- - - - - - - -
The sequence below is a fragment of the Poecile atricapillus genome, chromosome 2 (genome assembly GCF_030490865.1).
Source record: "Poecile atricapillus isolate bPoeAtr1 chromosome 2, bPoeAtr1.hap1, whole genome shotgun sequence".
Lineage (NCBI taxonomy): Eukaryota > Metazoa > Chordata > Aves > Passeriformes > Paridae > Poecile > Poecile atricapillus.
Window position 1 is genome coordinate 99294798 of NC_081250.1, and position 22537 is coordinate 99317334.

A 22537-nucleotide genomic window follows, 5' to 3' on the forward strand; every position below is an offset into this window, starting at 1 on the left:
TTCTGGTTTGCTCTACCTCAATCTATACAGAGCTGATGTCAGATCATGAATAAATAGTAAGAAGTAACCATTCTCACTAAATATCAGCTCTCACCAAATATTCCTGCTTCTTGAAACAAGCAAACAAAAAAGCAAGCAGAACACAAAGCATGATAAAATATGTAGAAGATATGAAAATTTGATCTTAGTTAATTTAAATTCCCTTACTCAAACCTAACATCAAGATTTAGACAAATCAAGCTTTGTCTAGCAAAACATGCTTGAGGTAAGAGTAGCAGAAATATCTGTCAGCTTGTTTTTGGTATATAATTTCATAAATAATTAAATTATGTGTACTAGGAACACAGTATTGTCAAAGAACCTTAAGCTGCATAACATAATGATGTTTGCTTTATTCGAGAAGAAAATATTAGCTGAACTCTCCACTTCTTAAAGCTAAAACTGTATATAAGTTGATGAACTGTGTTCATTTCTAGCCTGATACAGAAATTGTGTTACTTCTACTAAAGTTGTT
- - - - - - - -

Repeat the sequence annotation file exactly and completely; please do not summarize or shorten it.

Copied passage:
The sequence below is a fragment of the Poecile atricapillus genome, chromosome 2 (genome assembly GCF_030490865.1).
Source record: "Poecile atricapillus isolate bPoeAtr1 chromosome 2, bPoeAtr1.hap1, whole genome shotgun sequence".
Lineage (NCBI taxonomy): Eukaryota > Metazoa > Chordata > Aves > Passeriformes > Paridae > Poecile > Poecile atricapillus.
Window position 1 is genome coordinate 99294798 of NC_081250.1, and position 22537 is coordinate 99317334.

A 22537-nucleotide genomic window follows, 5' to 3' on the forward strand; every position below is an offset into this window, starting at 1 on the left:
TTCTGGTTTGCTCTACCTCAATCTATACAGAGCTGATGTCAGATCATGAATAAATAGTAAGAAGTAACCATTCTCACTAAATATCAGCTCTCACCAAATATTCCTGCTTCTTGAAACAAGCAAACAAAAAAGCAAGCAGAACACAAAGCATGATAAAATATGTAGAAGATATGAAAATTTGATCTTAGTTAATTTAAATTCCCTTACTCAAACCTAACATCAAGATTTAGACAAATCAAGCTTTGTCTAGCAAAACATGCTTGAGGTAAGAGTAGCAGAAATATCTGTCAGCTTGTTTTTGGTATATAATTTCATAAATAATTAAATTATGTGTACTAGGAACACAGTATTGTCAAAGAACCTTAAGCTGCATAACATAATGATGTTTGCTTTATTCGAGAAGAAAATATTAGCTGAACTCTCCACTTCTTAAAGCTAAAACTGTATATAAGTTGATGAACTGTGTTCATTTCTAGCCTGATACAGAAATTGTGTTACTTCTACTAAAGTTGTT